O‘AHU’S NORTH SHORE IS KNOWN FOR ITS POUNDING SURF, WITH ITS POWERFUL AND RHYTHMIC CADENCE, AND FOR BEING AN AREA ATTRACTIVE TO ARTISTS FOR ITS SIMPLE WAY OF LIFE. Those who choose to wander and get lost along its country lanes that meander from rural byways to upland valleys and shoreline communities will find much of that rural simplicity along the roadside. Dotting many neighborhoods, one finds unattended fruit stands cobbled together from weathered planks and broken surfboards, their colorful backyard bounty on display and available; lazy coconut trees and sentinel mailboxes carrying the patina of generations gently lean on myriad hand-painted bicycles for support, many clustered around the sandy paths that lead down to beaches and waves. This is the scenery that feeds local artists’ eyes, and which transforms passing visitors’ lives, dialing down the hurried and frenetic, slowing the pace of urban living, and reminding us of what life was like before modern times and the advent of town’s human-hamster-wheel office-bound careers.
Ages ago, actual lifelong careers were built on what we now regard as artisanal crafts. Lives were dedicated to singular pursuits, and people made objects of use that they became known for. Families passed down the skills of a trade from generation to generation, with no formal training required, as it was acquired by countless hours of observation and effort. From hoops and staves, coopers made barrels. From warp and weft, weavers made cloth. With hammer and tongs, blacksmiths went at it, forging the tools that underpinned much of life, from farming to transportation, to everyday household living. Turning iron into tools transformed civilization, and the skill was common, like the proverbial Smiths who took its name and are literally spread far and wide—every village had one. And it is this type of anvil pounding craftwork that we discovered along an idyllic stretch of Mokule‘ia seaside, where local artist and bladesmith Gabriel Lennon turns found steel into knives, cleavers, axes and more in his open air seaside forge.
He shared that the roots of his artistic journey are to be found in the tales of medieval mythology that he read as an adolescent, and also in the early video games; the countless hours of his youth spent exploring the world of dungeons, and yes, dragons. The swords that slayed the games’ beasts were equally mythical, yet based on actual tools of the knight’s trade. Armor, chain mail, swords. As inspiration, or commission, strike him, the forge is lit, and the tools of the trade are hefted. A fortuitous study abroad trip to England during college led to a real sword-making apprenticeship, and the result of that was creating his first sword. From those beginnings, a passion for metalworking was born, and back on O‘ahu, he set up shop as a bladesmith, joining a small but growing cadre of local practitioners. Add a dose of sunshine, and Hawai‘i’s cooling trades to temper the furnace’s heat, and Lennon’s Five Shield Forge was born.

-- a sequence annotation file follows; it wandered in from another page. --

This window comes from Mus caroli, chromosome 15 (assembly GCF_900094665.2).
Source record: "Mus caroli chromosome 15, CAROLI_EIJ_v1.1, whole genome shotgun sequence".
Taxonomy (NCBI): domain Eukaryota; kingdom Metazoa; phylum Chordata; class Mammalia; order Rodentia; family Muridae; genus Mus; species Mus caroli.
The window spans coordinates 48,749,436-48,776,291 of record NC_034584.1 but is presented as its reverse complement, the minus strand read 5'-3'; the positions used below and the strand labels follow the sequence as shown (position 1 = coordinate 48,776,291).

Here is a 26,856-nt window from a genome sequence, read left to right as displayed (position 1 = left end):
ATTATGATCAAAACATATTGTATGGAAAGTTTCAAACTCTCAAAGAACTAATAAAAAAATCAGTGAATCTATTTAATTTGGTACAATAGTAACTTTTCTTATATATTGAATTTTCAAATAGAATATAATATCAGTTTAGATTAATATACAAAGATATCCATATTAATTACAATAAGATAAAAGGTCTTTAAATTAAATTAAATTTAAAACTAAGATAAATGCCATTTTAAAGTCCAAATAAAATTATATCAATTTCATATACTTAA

Lennon’s ears hear the music in his craft, as his eye shapes whatever bladed instrument is being made. His hands leave the mark of a maker; these knives, machetes and cleavers do not aspire to mere factory-produced finishes, but aim to retain the individual signs of an artist’s work. Blows that start as bangs become pings that change in timbre as the metal is worked. The sound of red-hot steel being quenched in oil is close to what one hears when deglazing a hot pan. Except this metal is glowing, and that latent heat can only become a tortuous cry of metal.
The angry whine of a grinder is punctuated by the singing of metal as the edge is put on. Ever finer grit, ever sharper edge; the process of making blades truly reflects the continuous cycle of improvement that defines any craft, or art. While our modern world has evolved and trans- formed from the era of guilds, it is clear that this innate desire to hone one’s skills is in all of us.
Recent pieces from Lennon have been massive cleavers, their hefty blades balanced by elegant “scales,” which are the paired wooden pieces that make up the handle. These cleavers are equally at home in a chef’s kitchen, or on display. Scores of hours on his latest cleaver resulted in a work of art that became a wedding gift; one can’t help but wonder at the appropriateness of handing newly- weds a glinting blade so soon, but as he shares, “Depending on the word’s sense, one can cleave strongly together, or one can cleave apart.” Such is the dichotomy of an artist’s creations that can be used as tools or admired as art.